One of the problems with environmental issues is that the major news media cover them so poorly. With only a few exceptions (such as the stable of informed reporters at the New York Times such as Andy Revkin and Felicity Barringer), most major media outlets have a part-time reporter on the beat, covering typically just what comes out in press releases from environmental organizations or government agencies. There is very little digging around for contrarian trends, information, or analysis as you would find in the business or economics section. (I’ll note in passing that one of the major improvements in journalism over the past 30 years was the upgrade of business and economics coverage.)
So there was a major environmental new story last week that deserved to have made wider waves: Nature magazine’s study on species extinction, “Species–area relationships always overestimate extinction rates from habitat loss.” We’ve heard for a long time predictions that as many as 25 percent of the world’s species could go extinct by the year 2050. This is actually down a bit from the 1970s, when Oxford biologist Norman Myers went as far as to speculate that perhaps 50 percent of all species could go extinct by the year 2000, but that was back in the day when extravagant doomsday predictions (the most famous being Paul Ehrlich on population) were very much in vogue.
But not very much was known then, or today, about actual species extinction rates, a point the late Julian Simon made in a debate with Myers some years ago. The most commonly used analytical technique for generating extinction estimates is something called the “species-area accumulation curve,” which is based on field research about the natural land cover necessary to support a critical mass of a species. While the species-area curve has much to recommend it, it has a number of defects. The Nature magazine study published last week, based on an extensive re-analysis of the data, concludes that current species-area models overestimate species extinction by as much as 160 percent. The authors conclude that the estimates of species loss for the year 2050 “should be regarded as a high-end possibility rather than as supported by hard scientific evidence.”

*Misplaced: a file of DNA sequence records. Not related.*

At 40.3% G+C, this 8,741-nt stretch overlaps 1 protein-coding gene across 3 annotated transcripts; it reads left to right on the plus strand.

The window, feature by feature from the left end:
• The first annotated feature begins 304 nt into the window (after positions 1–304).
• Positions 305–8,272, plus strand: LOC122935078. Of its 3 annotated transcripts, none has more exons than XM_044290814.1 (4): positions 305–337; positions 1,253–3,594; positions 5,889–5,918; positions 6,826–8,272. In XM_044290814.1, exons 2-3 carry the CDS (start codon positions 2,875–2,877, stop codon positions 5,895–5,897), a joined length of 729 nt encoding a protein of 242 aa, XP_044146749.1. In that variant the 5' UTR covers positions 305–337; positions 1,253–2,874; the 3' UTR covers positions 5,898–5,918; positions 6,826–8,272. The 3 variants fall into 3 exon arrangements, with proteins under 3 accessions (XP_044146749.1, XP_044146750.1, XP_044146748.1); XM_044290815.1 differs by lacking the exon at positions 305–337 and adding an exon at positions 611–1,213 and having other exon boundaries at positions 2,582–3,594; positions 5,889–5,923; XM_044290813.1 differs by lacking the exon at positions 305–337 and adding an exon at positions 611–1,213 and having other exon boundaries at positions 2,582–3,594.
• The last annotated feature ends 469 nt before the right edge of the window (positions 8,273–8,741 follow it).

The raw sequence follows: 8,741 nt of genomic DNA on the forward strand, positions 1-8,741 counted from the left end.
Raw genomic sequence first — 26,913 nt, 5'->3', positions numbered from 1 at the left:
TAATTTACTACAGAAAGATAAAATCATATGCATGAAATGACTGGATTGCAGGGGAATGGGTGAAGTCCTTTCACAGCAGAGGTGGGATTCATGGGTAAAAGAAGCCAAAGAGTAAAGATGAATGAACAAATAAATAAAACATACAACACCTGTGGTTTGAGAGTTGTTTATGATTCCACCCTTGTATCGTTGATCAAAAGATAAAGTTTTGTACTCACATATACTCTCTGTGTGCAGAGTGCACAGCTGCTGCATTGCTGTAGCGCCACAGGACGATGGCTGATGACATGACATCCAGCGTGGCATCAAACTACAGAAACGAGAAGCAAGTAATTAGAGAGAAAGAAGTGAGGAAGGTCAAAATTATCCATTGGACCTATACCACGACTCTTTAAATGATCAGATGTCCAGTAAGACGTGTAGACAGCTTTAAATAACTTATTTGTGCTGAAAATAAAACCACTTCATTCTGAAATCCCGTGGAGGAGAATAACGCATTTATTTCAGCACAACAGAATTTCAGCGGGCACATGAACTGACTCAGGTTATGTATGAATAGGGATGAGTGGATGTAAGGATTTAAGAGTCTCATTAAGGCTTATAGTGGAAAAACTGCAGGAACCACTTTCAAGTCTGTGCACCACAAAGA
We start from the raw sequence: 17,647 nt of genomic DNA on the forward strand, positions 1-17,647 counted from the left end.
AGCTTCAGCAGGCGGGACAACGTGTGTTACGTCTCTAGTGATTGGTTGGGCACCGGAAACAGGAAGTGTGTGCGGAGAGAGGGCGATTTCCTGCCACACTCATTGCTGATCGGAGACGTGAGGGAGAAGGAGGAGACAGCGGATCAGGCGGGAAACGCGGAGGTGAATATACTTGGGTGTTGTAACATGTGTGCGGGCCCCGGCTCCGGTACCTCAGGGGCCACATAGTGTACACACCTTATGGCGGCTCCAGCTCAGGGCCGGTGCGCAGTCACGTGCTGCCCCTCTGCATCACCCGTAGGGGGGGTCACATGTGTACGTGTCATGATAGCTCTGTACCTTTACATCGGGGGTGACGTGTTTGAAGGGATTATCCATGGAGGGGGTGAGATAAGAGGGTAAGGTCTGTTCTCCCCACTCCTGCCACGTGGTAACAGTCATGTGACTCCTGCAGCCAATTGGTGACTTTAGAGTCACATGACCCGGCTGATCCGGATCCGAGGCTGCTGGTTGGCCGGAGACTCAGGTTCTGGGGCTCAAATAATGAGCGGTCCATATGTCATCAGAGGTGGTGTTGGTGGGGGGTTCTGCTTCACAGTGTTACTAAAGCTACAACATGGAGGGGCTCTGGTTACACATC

The authors are careful not to dismiss species extinction as a pre-eminent environmental concern: “There is no doubt whatsoever that the Millennium Ecosystem Assessment has correctly identified habitat loss as the primary threat to conserving the Earth’s biodiversity, and the sixth mass extinction might already be upon us or imminent. Our results do indicate, however, that the backward SAR [Species-Area Relationship] is not the correct way to estimate the magnitude of the current extinction event.”
In contrast to studies appearing in Nature and other science journals with alarmist news that always get big play in the media this study received much more modest notice. Agence France Presse covered it, as did the BBC, and a small item online in the New York Times. By contrast, the Times covered the last Nature magazine article, published just six weeks ago, that carried the alarmist message of a growing extinction problem in its print pages, as did the Washington Post. But nothing in the Post at all about this new Nature article.
The asymmetry between coverage of alarmist and non-alarmist environmental news is that as the serial exaggerations of environmentalism fail to come to pass, public interest and attention for environmental problems slowly drains. As Times columnist Nicholas Kristof put it well in a column a few years ago, “environmental alarms have been screeching for so long that, like car alarms, they are now just an irritating background noise.” There’s a lot of new opinion poll data backing up this perception. When we get to the year 2050 and find that, say, only 7 percent of species have gone extinct (which is another better-founded estimate), will we regard this as a sign of success, or that we didn’t actually do much at all to change the underlying conditions driving the loss of biodiversity? Worth pondering.